Curt Schilling has to be in the Hall of Fame.
I write that without any hesitation, reservation or research. I don't need to look at his stats. I know what he's done.
The Hall of Fame should be about impact, not statistics. Numbers are nice, but they don't necessarily make the player.
Some Hall of Fame cases are being built on a pile of numbers now, and I can see how in rare cases a player's career can be re-evaluated by dissecting the latest data. But in general, I think that's a funny way to get into Cooperstown. Conversely, Schilling is maybe the perfect example of a pitcher who had great impact but whose career regular-year numbers are merely excellent but not among the all-time best.
The Hall of Fame should be for players who did great things, staged big moments and affected things the way Schilling did.
Like him or hate (and I can't say I fall into the former category there, as I consider him a cyber and in-person annoyance), Schilling had a tremendous impact on most games he pitched, and on the game itself. He was a star who pitched his team into four World Series, and to three titles. In 2001 and 2004 in particular, it was his pitching that made the difference.
I ran into Schilling's former Phillies teammate Dave Hollins the day Schilling announced his retirement, and after one of us joked about whether Schilling would follow through on his announcement or stage some dramatic comeback, Hollins offered the long-held view of Schilling, but in a nicer way. "You love to have him on your side every fifth day,'' Hollins said.
Former Phillies GM Ed Wade expressed a variation of that statement (only said much harsher) many years ago. It went something along the lines of, "He was a horse once every five days and a horse's ass the other four days.''
Although I never spent four consecutive days with Schilling, I don't doubt that. He always came off as a guy who thought he was an expert in everything simply because he had more pitching talent than just about anyone else. He still blows hard on his 38Pitches, a Web site I religiously avoid.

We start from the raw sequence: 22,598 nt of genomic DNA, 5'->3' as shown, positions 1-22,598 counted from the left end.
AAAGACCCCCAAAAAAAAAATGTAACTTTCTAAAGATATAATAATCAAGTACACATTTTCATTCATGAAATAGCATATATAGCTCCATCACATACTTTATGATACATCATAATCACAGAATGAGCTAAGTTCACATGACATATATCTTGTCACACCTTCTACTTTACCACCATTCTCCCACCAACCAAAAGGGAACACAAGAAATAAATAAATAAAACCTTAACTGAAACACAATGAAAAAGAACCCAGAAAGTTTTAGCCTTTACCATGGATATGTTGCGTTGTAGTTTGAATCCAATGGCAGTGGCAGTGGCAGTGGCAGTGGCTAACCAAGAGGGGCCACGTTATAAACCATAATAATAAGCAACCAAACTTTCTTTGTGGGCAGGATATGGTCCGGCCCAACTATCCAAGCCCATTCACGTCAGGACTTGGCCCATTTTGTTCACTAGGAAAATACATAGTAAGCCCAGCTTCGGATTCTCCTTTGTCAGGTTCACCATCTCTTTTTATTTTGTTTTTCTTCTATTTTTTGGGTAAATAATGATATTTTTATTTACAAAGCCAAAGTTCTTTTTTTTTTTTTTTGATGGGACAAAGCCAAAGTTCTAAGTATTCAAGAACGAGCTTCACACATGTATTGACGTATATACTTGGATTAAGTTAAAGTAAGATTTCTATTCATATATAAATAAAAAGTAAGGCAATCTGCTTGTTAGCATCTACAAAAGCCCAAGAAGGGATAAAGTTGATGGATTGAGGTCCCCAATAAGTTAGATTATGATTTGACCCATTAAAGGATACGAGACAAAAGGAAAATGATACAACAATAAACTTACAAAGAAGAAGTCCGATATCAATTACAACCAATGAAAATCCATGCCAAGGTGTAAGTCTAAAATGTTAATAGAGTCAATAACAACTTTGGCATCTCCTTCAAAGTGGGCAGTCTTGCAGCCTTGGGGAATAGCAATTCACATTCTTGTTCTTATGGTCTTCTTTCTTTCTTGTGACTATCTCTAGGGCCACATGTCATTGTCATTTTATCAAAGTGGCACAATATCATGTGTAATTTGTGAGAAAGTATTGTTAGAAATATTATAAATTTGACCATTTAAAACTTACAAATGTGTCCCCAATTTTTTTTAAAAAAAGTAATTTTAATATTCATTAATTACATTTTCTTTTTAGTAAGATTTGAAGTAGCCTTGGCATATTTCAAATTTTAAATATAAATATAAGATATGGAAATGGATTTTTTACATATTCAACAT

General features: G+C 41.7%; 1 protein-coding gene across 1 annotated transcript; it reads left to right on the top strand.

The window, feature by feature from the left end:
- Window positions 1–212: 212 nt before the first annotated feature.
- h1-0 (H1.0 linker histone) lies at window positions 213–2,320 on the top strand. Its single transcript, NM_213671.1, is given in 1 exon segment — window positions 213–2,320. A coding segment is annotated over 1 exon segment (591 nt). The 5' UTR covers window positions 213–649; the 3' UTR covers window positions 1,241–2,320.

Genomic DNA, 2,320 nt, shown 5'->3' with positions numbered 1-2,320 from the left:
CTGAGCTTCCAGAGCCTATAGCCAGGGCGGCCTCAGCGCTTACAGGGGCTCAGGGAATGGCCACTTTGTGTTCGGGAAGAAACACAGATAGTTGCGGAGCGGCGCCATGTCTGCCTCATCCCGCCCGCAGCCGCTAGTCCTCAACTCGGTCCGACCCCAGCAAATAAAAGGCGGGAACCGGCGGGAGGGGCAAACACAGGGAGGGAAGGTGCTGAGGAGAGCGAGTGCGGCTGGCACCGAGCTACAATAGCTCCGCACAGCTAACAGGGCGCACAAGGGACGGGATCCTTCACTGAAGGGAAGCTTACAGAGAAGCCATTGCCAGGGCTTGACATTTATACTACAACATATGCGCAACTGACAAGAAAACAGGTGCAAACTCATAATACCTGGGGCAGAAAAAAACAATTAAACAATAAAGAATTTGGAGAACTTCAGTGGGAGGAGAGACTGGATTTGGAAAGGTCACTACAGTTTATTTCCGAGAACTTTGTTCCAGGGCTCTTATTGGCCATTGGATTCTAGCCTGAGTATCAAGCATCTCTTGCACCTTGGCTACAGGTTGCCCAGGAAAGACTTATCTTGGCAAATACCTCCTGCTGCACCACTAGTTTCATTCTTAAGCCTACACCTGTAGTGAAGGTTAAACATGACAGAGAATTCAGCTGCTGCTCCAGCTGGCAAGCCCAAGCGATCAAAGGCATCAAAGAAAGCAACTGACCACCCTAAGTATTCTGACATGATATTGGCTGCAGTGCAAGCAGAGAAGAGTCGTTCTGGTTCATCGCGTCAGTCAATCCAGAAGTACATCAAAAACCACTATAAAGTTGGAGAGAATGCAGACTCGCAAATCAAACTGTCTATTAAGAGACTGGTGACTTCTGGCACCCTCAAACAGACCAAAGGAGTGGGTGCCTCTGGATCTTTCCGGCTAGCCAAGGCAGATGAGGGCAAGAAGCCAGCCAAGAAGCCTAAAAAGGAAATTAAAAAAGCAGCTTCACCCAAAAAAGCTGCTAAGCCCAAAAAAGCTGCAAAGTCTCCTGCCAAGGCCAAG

Anyway, Schilling still gets credit for that fifth day, not demerits for the other four. Schilling was often great on that fifth day, and he was almost always great when it mattered most.
There are people who believe that he played the famed "bloody sock'' game for all it was worth, that he purposely made it look good, or at least did nothing to stem the flow of blood. I wouldn't put much past Schilling, but I am convinced that he was hurt, and that he was bleeding, and that he should get credit for pitching heroically that day, for beating the Yankees and the jinx, and for helping the Red Sox win the World Series for the first time in 86 years.
He called a championship for Boston -- saying that was his intention the moment the Diamondbacks traded him there -- then he delivered. That's almost Namath-like. Joe Namath's career football numbers aren't so perfect, either, and nobody doubted his Hall of Fame qualifications. Championships are what it's all about, and Schilling played as great a role in winning championships as just about any player of his generation except Mariano Rivera.